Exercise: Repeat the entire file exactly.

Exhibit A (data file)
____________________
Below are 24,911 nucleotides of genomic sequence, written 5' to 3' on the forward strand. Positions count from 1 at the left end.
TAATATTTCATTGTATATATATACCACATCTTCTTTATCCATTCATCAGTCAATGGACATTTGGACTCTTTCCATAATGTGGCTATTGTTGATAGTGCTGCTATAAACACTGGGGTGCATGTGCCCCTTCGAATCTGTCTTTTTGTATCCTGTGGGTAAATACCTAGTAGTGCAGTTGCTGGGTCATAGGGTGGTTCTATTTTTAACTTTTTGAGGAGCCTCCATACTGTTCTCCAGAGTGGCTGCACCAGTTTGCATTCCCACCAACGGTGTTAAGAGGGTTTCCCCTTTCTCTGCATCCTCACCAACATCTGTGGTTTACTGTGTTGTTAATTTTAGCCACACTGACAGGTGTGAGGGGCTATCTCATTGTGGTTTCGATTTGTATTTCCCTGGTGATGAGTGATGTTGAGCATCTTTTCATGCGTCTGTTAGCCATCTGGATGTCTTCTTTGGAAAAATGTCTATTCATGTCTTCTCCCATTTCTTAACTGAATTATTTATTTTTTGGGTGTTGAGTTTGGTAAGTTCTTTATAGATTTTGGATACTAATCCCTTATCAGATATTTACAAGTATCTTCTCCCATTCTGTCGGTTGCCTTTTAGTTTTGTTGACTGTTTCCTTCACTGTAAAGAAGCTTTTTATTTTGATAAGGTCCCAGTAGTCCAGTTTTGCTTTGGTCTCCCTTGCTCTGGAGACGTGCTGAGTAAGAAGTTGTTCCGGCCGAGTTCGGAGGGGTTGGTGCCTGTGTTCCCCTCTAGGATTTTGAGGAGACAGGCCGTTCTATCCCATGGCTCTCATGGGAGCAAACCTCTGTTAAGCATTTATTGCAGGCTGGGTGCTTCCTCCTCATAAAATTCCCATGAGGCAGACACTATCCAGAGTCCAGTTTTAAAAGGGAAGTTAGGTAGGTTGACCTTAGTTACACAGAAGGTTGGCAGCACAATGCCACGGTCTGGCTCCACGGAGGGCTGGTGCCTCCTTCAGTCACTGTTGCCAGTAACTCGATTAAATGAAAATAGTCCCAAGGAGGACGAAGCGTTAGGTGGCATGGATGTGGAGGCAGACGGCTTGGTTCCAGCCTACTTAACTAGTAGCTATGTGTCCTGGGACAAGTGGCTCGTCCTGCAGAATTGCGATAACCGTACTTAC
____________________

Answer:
Below are 24,911 nucleotides of genomic sequence, written 5' to 3' on the forward strand. Positions count from 1 at the left end.
TAATATTTCATTGTATATATATACCACATCTTCTTTATCCATTCATCAGTCAATGGACATTTGGACTCTTTCCATAATGTGGCTATTGTTGATAGTGCTGCTATAAACACTGGGGTGCATGTGCCCCTTCGAATCTGTCTTTTTGTATCCTGTGGGTAAATACCTAGTAGTGCAGTTGCTGGGTCATAGGGTGGTTCTATTTTTAACTTTTTGAGGAGCCTCCATACTGTTCTCCAGAGTGGCTGCACCAGTTTGCATTCCCACCAACGGTGTTAAGAGGGTTTCCCCTTTCTCTGCATCCTCACCAACATCTGTGGTTTACTGTGTTGTTAATTTTAGCCACACTGACAGGTGTGAGGGGCTATCTCATTGTGGTTTCGATTTGTATTTCCCTGGTGATGAGTGATGTTGAGCATCTTTTCATGCGTCTGTTAGCCATCTGGATGTCTTCTTTGGAAAAATGTCTATTCATGTCTTCTCCCATTTCTTAACTGAATTATTTATTTTTTGGGTGTTGAGTTTGGTAAGTTCTTTATAGATTTTGGATACTAATCCCTTATCAGATATTTACAAGTATCTTCTCCCATTCTGTCGGTTGCCTTTTAGTTTTGTTGACTGTTTCCTTCACTGTAAAGAAGCTTTTTATTTTGATAAGGTCCCAGTAGTCCAGTTTTGCTTTGGTCTCCCTTGCTCTGGAGACGTGCTGAGTAAGAAGTTGTTCCGGCCGAGTTCGGAGGGGTTGGTGCCTGTGTTCCCCTCTAGGATTTTGAGGAGACAGGCCGTTCTATCCCATGGCTCTCATGGGAGCAAACCTCTGTTAAGCATTTATTGCAGGCTGGGTGCTTCCTCCTCATAAAATTCCCATGAGGCAGACACTATCCAGAGTCCAGTTTTAAAAGGGAAGTTAGGTAGGTTGACCTTAGTTACACAGAAGGTTGGCAGCACAATGCCACGGTCTGGCTCCACGGAGGGCTGGTGCCTCCTTCAGTCACTGTTGCCAGTAACTCGATTAAATGAAAATAGTCCCAAGGAGGACGAAGCGTTAGGTGGCATGGATGTGGAGGCAGACGGCTTGGTTCCAGCCTACTTAACTAGTAGCTATGTGTCCTGGGACAAGTGGCTCGTCCTGCAGAATTGCGATAACCGTACTTAC